I woke up this morning with a bit of an epiphany. I’ve been working on a post discussing selling points for the Mars NOW mission architecture, but that’s been postponed for the time being. One of the points that I was considering for that discussion is why I can get to Mars before SpaceX can get there with the Starship. This line of questioning brought me to my semi-conscious realization this morning.
The current plan for SpaceX to go to Mars is to send a cargo mission in 2022 and then a manned mission in 2024, both utilizing the Starship vehicle that is currently in development. This is a great plan, and if anyone can pull it off it’s SpaceX. That being said, there’s a really good reason that it makes more sense to send just one person in either the 2022 or 2024 launch windows.
One of the things that I learned at the Mars Society Conference last month is that not all Hohmann transfer windows are created equally. Because Mars has an elliptical orbit that is much more eccentric than Earth’s, the energy required to go from Earth to Mars varies depending on where the transfer orbit intersects Mars’ orbit. To illustrate this idea, this is what a normal Hohmann transfer between Earth and Mars would look like if both planets had a circular orbit.
The green orbit is Earth, the red orbit is Mars, and the blue orbit is the Hohmann transfer from Earth to Mars (funny, the whole thing looks a little like my Mars NOW logo). This is the lowest energy transfer between the two planets because it is just tangential to both of the planets’ orbits. Because Mars orbits the sun more slowly than the Earth, the transfer orbit needs to be initiated when Mars is slightly ahead of Earth in its orbit. Since the transfer orbit captures Mars on the opposite side of the solar system from where it was initiated, the journey essentially takes half of a year (that’s a little oversimplified, but call it 6-8 months). This example is great for understanding the basic principle of the Hohmann transfer window, but the eccentricity of Mars’ elliptical orbit complicates the picture.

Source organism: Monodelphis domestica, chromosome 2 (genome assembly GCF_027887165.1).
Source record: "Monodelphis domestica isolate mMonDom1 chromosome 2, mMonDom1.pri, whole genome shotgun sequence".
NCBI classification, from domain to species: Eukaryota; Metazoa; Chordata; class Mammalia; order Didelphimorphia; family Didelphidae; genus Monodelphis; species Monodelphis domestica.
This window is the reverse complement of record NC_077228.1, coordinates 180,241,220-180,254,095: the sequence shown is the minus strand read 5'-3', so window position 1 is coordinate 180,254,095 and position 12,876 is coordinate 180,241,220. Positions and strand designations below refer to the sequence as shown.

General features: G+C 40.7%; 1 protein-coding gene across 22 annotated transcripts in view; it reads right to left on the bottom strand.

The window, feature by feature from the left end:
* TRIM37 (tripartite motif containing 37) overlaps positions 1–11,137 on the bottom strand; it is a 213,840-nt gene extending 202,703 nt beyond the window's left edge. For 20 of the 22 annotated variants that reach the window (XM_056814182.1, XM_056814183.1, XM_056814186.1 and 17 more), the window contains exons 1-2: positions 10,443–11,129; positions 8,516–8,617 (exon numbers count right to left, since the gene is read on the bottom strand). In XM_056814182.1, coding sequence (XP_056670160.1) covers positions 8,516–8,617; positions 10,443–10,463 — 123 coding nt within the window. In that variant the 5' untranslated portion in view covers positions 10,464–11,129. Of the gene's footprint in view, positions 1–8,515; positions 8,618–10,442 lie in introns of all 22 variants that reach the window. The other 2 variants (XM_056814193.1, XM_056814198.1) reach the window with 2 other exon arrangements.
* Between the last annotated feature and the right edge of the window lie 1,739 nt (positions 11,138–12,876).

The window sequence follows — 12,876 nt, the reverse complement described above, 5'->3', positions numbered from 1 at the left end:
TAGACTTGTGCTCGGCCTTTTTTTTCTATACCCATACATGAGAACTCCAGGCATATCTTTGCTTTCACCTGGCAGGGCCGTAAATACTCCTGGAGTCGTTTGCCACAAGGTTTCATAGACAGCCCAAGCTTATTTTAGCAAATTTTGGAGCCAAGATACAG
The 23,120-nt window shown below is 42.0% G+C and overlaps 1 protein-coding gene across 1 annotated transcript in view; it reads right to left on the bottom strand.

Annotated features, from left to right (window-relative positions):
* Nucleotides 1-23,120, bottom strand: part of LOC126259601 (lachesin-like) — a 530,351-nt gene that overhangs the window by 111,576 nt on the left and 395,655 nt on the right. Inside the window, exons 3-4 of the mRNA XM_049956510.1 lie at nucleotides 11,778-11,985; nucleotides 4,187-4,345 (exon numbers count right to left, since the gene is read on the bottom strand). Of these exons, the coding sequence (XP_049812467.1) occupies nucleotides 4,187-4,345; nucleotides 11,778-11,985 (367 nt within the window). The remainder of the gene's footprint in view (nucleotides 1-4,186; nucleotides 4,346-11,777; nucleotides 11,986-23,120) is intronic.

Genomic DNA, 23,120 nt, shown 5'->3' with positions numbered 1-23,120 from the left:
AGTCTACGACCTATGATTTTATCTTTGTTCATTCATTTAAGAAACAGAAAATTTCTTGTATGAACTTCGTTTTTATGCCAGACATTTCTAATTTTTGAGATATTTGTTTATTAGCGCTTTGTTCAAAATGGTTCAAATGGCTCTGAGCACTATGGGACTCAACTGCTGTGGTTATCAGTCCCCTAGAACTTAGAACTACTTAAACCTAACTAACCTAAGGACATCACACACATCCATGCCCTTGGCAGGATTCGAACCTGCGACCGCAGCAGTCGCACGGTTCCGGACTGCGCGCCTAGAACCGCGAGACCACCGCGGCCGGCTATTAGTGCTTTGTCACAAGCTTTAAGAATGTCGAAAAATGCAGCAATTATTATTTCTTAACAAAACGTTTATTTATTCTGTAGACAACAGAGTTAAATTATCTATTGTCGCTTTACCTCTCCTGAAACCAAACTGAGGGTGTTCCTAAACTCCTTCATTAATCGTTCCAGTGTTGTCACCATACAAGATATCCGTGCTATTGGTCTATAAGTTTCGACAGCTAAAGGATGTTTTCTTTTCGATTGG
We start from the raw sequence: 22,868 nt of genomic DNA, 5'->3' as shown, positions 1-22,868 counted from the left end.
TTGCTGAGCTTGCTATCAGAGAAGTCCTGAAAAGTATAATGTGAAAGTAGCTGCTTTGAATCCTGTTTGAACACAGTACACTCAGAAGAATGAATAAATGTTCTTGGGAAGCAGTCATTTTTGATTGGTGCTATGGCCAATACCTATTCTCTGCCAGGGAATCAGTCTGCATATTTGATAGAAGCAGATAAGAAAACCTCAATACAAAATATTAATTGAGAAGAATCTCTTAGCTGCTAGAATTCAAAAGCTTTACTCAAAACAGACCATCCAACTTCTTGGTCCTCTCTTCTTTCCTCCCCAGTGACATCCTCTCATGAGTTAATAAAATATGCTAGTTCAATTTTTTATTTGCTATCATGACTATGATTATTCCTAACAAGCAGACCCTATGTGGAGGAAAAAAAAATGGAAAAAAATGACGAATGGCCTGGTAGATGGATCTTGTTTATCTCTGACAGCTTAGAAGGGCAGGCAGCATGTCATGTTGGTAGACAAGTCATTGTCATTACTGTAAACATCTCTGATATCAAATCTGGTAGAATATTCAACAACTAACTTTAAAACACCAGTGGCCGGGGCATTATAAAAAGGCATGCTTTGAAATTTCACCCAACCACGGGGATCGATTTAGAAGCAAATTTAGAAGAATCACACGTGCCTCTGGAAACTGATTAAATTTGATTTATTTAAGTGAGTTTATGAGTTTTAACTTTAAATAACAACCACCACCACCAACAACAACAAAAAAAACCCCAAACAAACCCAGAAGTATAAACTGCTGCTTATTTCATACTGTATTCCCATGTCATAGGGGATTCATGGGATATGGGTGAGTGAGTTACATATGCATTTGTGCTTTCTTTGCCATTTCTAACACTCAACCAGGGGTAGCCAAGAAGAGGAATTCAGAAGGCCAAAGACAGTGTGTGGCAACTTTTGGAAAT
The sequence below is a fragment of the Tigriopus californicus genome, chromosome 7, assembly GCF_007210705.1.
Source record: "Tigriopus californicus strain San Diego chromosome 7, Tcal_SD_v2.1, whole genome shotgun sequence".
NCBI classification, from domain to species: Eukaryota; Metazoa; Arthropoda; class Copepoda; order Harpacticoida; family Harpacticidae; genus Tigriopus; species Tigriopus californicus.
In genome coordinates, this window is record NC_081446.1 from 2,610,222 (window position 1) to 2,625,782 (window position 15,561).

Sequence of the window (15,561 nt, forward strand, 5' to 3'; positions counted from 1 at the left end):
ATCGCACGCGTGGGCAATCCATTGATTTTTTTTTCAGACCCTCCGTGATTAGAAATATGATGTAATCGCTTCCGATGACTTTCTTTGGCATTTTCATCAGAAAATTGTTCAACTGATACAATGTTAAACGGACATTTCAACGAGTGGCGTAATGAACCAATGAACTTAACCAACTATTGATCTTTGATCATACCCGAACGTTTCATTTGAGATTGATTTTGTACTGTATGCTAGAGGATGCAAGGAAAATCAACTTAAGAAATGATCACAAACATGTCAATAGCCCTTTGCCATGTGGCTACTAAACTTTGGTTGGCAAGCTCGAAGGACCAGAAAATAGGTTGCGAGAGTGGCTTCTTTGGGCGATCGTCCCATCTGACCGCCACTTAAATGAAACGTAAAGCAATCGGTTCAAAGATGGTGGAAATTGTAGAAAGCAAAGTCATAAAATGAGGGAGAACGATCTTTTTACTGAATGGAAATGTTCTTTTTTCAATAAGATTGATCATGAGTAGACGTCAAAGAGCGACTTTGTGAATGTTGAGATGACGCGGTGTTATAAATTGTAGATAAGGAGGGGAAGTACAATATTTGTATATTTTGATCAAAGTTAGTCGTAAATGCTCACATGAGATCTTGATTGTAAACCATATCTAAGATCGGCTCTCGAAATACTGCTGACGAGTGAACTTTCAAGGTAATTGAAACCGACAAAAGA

This is a more realistic depiction (within the limits of my artistic skills) of what the transfer would look like taking into account the eccentricity of Mars’ orbit. This particular example depicts a transfer window at perigee. Sorry, that’s not the tasty Russian dumplings- that would be pierogi. Perigee refers to the point of an elliptical orbit that is closest to the Earth, and for the transfer to Mars this is the best case/lowest energy scenario. Unfortunately because Mars orbits the sun more slowly than the Earth, this ideal arrangement only occurs every 15-17 years. Last year was the most recent occurrence, and this alignment won’t happen again until 2033.
This last illustration depicts what we’re looking at for a 2022 transfer window. Mars is at apogee- the opposite of perigee- meaning that it is at its furthest distance from Earth’s orbit. Because of the larger elliptical transfer orbit, it requires more energy than would be required during more ideal transfer windows. The transfer energy in 2022 is approximately 55% higher than it would be in 2028, which results in higher fuel requirements. Since it requires greater force (and more fuel) to accelerate a larger mass to the velocity associated with a particular energy level, minimizing mass reduces thrust requirements to establish a transfer orbit. In addition, since velocity has to be dissipated to capture Mars’ orbit on arrival, the fuel penalty for increased mass is basically doubled in comparison to a lighter vehicle.
These considerations underscore the eficiency of the Mars NOW concept as compared to Starship. Applying the 55% increase in energy requirements to the lower payload mass results in a much smaller performance penalty than if the same increase were applied to Starship. That’s not to say that it can’t be done or even that it shouldn’t be done, but it’s worth considering using a light efficient platform now and waiting until a less energy intensive window to send the larger vehicle.